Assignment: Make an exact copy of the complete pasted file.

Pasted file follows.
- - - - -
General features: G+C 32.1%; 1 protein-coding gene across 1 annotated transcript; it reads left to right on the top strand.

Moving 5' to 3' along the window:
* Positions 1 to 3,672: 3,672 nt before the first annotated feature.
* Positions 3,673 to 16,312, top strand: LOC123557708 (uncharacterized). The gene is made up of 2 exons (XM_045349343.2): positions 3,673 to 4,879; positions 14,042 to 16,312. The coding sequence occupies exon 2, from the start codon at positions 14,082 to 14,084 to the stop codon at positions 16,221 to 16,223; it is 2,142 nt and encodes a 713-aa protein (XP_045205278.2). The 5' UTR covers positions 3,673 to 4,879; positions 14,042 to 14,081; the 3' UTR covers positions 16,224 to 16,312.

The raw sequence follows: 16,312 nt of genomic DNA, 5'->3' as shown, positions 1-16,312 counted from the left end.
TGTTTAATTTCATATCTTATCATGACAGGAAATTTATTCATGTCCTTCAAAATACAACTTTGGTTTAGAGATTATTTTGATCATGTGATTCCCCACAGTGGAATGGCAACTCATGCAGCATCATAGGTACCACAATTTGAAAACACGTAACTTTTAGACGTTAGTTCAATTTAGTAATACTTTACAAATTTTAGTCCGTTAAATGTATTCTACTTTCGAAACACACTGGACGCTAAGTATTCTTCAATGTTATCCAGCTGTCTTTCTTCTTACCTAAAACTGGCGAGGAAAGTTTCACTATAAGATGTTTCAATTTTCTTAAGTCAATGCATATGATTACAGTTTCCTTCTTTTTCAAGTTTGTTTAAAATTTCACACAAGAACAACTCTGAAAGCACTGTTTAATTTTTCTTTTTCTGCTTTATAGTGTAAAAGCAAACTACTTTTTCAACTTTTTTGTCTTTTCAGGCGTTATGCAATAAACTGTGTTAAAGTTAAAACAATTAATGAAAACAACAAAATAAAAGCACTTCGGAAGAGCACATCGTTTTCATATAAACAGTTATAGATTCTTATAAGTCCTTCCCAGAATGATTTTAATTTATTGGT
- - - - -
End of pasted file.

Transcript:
General features: G+C 32.1%; 1 protein-coding gene across 1 annotated transcript; it reads left to right on the top strand.

Moving 5' to 3' along the window:
* Positions 1 to 3,672: 3,672 nt before the first annotated feature.
* Positions 3,673 to 16,312, top strand: LOC123557708 (uncharacterized). The gene is made up of 2 exons (XM_045349343.2): positions 3,673 to 4,879; positions 14,042 to 16,312. The coding sequence occupies exon 2, from the start codon at positions 14,082 to 14,084 to the stop codon at positions 16,221 to 16,223; it is 2,142 nt and encodes a 713-aa protein (XP_045205278.2). The 5' UTR covers positions 3,673 to 4,879; positions 14,042 to 14,081; the 3' UTR covers positions 16,224 to 16,312.

The raw sequence follows: 16,312 nt of genomic DNA, 5'->3' as shown, positions 1-16,312 counted from the left end.
TGTTTAATTTCATATCTTATCATGACAGGAAATTTATTCATGTCCTTCAAAATACAACTTTGGTTTAGAGATTATTTTGATCATGTGATTCCCCACAGTGGAATGGCAACTCATGCAGCATCATAGGTACCACAATTTGAAAACACGTAACTTTTAGACGTTAGTTCAATTTAGTAATACTTTACAAATTTTAGTCCGTTAAATGTATTCTACTTTCGAAACACACTGGACGCTAAGTATTCTTCAATGTTATCCAGCTGTCTTTCTTCTTACCTAAAACTGGCGAGGAAAGTTTCACTATAAGATGTTTCAATTTTCTTAAGTCAATGCATATGATTACAGTTTCCTTCTTTTTCAAGTTTGTTTAAAATTTCACACAAGAACAACTCTGAAAGCACTGTTTAATTTTTCTTTTTCTGCTTTATAGTGTAAAAGCAAACTACTTTTTCAACTTTTTTGTCTTTTCAGGCGTTATGCAATAAACTGTGTTAAAGTTAAAACAATTAATGAAAACAACAAAATAAAAGCACTTCGGAAGAGCACATCGTTTTCATATAAACAGTTATAGATTCTTATAAGTCCTTCCCAGAATGATTTTAATTTATTGGT